445: X-ray vision: the accuracy and repeatability of a technology that allows clinicians to see spinal X-rays superimposed on a person's back
Objective: Since the discovery of ionizing radiation, clinicians have evaluated X-ray images separately from the patient. The objective of this study was to investigate the accuracy and repeatability of a new technology which seeks to resolve this historic limitation by projecting anatomically correct X-ray images on to a person's skin.
Methods: A total of 13 participants enrolled in the study, each having a pre-existing anteroposterior lumbar X-ray. Each participant's image was uploaded into the Hololens Mixed reality system which when worn, allowed a single examiner to view a participant's own X-ray superimposed on the participant's back. The projected image was topographically corrected using depth information obtained by the Hololens system then aligned via existing anatomic landmarks. Using this superimposed image, vertebral levels were identified and validated against spinous process locations obtained by ultrasound. This process was repeated 1-5 days later. The projection of each vertebra was deemed to be "on-target" if it fell within the known morphological dimensions of the spinous process for that specific vertebral level.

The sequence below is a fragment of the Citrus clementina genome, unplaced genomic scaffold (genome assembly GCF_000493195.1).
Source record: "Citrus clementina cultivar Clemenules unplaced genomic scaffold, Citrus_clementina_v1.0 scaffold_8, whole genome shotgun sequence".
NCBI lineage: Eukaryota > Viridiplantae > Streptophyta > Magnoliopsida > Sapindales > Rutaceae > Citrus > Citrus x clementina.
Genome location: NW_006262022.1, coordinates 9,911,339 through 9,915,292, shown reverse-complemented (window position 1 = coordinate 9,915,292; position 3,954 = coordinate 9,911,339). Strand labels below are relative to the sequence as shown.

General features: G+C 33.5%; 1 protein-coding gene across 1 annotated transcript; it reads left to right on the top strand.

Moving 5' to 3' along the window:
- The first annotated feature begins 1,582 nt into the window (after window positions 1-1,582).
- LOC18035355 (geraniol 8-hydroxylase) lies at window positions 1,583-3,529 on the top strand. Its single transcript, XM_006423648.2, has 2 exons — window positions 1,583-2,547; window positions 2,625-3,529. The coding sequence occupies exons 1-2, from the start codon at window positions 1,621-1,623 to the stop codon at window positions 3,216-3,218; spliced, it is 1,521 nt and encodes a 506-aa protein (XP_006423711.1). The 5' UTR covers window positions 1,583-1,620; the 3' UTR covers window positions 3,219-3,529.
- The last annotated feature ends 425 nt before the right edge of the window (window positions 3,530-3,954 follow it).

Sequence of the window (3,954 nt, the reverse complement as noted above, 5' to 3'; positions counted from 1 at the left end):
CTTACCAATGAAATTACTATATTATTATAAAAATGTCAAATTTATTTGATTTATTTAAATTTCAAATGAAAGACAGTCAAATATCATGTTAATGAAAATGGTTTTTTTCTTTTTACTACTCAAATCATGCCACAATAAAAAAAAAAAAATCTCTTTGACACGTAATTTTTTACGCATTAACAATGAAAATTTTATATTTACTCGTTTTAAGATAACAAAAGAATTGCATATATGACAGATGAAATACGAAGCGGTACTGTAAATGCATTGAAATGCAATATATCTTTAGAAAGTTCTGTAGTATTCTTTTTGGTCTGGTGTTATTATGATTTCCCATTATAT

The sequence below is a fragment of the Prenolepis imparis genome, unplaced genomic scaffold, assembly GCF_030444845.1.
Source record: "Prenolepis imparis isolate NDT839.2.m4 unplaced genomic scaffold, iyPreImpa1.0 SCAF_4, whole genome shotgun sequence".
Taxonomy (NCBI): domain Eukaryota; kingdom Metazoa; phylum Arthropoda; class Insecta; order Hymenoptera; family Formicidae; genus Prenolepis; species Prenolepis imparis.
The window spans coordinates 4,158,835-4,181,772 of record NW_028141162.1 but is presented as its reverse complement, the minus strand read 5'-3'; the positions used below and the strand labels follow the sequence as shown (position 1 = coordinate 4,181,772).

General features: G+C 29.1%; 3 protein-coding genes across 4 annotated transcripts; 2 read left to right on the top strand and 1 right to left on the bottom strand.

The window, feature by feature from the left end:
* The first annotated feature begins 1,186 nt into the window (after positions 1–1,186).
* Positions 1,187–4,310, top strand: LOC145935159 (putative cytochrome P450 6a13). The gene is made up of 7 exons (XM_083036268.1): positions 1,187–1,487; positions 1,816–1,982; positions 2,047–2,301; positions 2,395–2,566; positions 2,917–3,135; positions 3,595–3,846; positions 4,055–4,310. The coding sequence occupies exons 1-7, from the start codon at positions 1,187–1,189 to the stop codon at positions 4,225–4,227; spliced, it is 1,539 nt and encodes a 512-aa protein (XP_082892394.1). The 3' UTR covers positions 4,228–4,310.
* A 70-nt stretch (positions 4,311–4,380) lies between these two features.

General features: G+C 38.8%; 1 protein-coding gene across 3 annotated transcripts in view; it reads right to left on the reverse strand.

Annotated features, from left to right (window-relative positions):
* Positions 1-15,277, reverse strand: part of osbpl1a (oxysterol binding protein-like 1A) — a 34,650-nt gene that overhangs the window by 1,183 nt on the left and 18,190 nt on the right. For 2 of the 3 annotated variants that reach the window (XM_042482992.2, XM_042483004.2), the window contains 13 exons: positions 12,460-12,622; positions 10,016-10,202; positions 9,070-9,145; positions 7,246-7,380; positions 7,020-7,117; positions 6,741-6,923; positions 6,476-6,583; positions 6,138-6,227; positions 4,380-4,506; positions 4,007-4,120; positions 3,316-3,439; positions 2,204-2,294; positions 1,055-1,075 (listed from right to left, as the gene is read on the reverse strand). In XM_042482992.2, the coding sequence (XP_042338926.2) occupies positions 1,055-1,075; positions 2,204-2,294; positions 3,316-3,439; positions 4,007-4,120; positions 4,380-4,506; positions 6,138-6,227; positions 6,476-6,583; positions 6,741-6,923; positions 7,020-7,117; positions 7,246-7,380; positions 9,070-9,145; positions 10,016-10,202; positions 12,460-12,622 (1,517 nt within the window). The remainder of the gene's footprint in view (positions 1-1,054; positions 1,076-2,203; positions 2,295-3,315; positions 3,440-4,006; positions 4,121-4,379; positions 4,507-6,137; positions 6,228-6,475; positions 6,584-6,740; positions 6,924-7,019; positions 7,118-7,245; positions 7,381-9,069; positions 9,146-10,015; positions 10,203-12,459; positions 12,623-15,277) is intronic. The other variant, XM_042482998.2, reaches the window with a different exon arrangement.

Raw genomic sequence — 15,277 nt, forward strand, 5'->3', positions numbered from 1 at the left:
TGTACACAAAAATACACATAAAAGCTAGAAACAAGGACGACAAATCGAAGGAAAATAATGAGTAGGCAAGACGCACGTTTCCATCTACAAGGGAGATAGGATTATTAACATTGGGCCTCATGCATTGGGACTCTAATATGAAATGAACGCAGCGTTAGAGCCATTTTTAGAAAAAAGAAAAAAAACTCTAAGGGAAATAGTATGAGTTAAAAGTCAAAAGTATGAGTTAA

Results: The projection system created on-target projections with respect to individual vertebral levels 73% of the time with no significant difference seen between testing sessions. The average repeatability for all vertebral levels between testing sessions was 77%.
Conclusion: These accuracy and repeatability data suggest that the accuracy and repeatability of projecting X-rays directly on to the skin is feasible for identifying underlying anatomy and as such, has potential to place radiological evaluation within the patient context. Future opportunities to improve this procedure will focus on mitigating potential sources of error.
Keywords: Heads up display; Mixed reality; Spine; X-ray.